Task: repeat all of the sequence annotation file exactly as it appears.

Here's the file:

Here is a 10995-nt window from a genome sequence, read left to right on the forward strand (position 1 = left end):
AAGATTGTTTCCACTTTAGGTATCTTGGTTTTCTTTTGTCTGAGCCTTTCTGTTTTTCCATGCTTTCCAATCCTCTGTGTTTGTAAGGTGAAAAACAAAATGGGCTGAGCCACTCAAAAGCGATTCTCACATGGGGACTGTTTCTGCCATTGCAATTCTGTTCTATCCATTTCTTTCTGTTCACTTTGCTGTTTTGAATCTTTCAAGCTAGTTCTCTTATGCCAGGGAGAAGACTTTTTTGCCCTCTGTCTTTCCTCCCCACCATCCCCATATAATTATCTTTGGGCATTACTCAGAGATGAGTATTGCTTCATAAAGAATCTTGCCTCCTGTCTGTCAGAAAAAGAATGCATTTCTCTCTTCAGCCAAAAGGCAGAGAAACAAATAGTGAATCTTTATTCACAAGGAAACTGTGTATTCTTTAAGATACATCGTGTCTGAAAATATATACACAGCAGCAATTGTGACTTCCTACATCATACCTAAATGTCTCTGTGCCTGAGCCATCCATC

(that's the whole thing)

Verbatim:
Here is a 10995-nt window from a genome sequence, read left to right on the forward strand (position 1 = left end):
AAGATTGTTTCCACTTTAGGTATCTTGGTTTTCTTTTGTCTGAGCCTTTCTGTTTTTCCATGCTTTCCAATCCTCTGTGTTTGTAAGGTGAAAAACAAAATGGGCTGAGCCACTCAAAAGCGATTCTCACATGGGGACTGTTTCTGCCATTGCAATTCTGTTCTATCCATTTCTTTCTGTTCACTTTGCTGTTTTGAATCTTTCAAGCTAGTTCTCTTATGCCAGGGAGAAGACTTTTTTGCCCTCTGTCTTTCCTCCCCACCATCCCCATATAATTATCTTTGGGCATTACTCAGAGATGAGTATTGCTTCATAAAGAATCTTGCCTCCTGTCTGTCAGAAAAAGAATGCATTTCTCTCTTCAGCCAAAAGGCAGAGAAACAAATAGTGAATCTTTATTCACAAGGAAACTGTGTATTCTTTAAGATACATCGTGTCTGAAAATATATACACAGCAGCAATTGTGACTTCCTACATCATACCTAAATGTCTCTGTGCCTGAGCCATCCATC